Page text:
The Kennesaw Sky Zone is tucked away in a nondescript industrial park and you would totally miss it if you weren't looking for it. ("In 100 feet turn left on (pause) Airport Boulevard.") We pulled up at about 11:45 and waited in the car for a minute because I wasn't sure that it was open. Then a school bus pulled up in front of the building and I went into frantic panic mode, rushing the kids out of the car so we could beat the bus full of kids into the building. We hustled in and flew through the line. (Note: If you ever go to Sky Zone, buy your passes and sign the waivers online before you go because it saves a ton of time at check in. Also, you can reuse your Sky Zone socks if they aren't ripped.) I snapped this picture of the kids waiting for noon so they could begin jumping:
The bus full of kids was on a school trip and my children were incredulous. "They're going to Sky Zone for a class trip? It's not educational! They aren't learning anything!" I suggested that maybe the class could learn something about physics, but the kids didn't buy that explanation. Unfortunately, the majority of the kids on the school trip were wearing their P.E. uniforms which were grey shirts and blue shorts...exactly what the Boy was wearing. At Sky Zone, you see your kids before they start jumping and then they're off in three different directions and you spend the rest of the time trying to find them to make sure they haven't dislocated anything or gotten kidnapped. This is difficult to do when there are 40 kids dressed just like your kid.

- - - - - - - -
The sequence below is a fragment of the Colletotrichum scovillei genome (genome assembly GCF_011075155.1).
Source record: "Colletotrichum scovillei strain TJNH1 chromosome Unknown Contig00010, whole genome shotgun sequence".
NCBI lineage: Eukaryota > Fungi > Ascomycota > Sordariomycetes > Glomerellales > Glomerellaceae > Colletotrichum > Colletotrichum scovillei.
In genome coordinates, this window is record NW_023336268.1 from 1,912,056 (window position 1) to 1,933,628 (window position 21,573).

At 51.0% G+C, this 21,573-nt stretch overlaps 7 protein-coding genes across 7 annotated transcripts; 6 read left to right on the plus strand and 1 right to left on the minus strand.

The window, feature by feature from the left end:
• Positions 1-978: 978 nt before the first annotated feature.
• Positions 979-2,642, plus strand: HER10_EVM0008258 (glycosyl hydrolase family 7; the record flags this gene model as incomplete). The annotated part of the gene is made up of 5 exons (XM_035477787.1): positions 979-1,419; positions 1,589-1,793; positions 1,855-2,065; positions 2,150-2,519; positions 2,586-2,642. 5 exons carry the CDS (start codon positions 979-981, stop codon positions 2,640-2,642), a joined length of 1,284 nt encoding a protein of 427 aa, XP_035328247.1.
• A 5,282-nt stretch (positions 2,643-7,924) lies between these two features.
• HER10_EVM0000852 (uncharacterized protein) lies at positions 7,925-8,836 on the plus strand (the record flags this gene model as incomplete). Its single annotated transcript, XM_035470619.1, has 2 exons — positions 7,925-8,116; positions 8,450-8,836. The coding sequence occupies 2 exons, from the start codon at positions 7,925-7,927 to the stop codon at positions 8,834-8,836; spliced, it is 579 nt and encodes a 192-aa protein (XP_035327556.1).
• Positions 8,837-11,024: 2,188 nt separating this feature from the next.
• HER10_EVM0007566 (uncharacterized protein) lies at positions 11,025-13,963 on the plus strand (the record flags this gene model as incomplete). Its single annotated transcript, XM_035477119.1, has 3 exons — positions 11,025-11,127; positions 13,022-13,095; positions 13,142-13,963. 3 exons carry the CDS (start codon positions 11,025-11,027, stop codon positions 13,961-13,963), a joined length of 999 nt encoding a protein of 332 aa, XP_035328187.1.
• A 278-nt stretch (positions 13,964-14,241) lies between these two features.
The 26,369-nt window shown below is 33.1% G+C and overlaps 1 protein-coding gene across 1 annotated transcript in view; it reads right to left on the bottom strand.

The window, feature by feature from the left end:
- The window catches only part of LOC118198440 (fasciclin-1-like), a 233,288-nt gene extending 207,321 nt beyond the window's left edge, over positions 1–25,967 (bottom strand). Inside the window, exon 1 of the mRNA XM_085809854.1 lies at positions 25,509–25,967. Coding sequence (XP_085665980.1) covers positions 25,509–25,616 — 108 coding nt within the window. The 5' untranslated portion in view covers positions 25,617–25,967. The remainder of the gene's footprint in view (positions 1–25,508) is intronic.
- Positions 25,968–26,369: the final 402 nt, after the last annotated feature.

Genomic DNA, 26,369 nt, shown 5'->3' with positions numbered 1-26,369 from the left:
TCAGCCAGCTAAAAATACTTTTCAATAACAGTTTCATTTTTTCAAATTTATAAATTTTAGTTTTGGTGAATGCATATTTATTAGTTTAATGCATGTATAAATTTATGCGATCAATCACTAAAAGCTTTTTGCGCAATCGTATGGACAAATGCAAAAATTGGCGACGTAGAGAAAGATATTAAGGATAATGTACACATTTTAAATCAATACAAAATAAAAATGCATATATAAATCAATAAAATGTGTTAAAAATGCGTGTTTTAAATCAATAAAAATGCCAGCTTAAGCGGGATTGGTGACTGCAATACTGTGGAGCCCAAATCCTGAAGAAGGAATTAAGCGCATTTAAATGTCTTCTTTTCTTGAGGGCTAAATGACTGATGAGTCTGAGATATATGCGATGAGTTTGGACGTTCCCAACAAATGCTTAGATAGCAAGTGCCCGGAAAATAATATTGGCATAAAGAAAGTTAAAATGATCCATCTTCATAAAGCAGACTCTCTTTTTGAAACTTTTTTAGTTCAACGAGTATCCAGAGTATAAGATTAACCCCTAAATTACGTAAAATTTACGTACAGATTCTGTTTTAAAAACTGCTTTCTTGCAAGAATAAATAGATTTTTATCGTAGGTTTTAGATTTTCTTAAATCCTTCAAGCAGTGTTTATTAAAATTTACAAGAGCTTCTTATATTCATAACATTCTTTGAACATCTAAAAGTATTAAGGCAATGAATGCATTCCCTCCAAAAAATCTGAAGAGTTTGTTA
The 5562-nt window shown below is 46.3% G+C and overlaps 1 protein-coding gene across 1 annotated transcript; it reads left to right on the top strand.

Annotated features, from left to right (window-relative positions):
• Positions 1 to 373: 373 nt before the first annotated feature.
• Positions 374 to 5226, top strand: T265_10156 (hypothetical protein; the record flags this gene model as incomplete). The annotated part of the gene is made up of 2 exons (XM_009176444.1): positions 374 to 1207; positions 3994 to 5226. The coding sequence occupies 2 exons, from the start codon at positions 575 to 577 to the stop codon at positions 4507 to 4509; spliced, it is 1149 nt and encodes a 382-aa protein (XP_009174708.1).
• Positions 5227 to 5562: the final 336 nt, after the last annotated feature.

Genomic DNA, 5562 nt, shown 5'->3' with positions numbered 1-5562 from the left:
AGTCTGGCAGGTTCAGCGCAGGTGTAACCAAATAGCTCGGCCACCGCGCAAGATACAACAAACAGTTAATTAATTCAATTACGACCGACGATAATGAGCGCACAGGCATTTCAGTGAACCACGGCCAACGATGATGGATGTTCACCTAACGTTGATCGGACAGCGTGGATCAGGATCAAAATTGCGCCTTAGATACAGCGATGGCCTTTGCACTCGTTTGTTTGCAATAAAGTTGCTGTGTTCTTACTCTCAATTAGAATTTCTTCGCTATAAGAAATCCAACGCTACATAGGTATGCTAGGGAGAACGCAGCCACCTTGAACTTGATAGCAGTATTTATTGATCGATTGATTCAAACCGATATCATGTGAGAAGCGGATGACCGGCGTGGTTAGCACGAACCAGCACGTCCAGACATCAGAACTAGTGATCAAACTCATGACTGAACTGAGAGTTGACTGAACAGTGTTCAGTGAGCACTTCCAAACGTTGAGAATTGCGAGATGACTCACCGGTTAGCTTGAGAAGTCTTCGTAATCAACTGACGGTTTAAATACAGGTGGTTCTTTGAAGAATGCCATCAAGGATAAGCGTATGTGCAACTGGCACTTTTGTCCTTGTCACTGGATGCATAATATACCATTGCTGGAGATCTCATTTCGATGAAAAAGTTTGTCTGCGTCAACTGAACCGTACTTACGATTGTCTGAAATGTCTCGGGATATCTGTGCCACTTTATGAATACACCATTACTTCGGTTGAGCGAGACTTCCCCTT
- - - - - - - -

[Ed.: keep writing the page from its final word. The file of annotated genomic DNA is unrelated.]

Sky Zone has several different areas set up with different trampoline-based activities. There is a free jump area, a basketball area, a dodgeball area, and a foam pit area. The kids jumped happily for about ten minutes and then the Boy found me to complain:
Boy: Mom, the referee is being totally unfair in dodgeball. He's making the worst calls ever.
Me: Well, he's not really a referee. He's just a college kid there to make sure no one gets hurt and to tell kids to leave the game when they get out.
Boy: (outraged) But, he's so bad at it! He's terrible. He said I was out and the ball didn't even hit me. It's so unfair.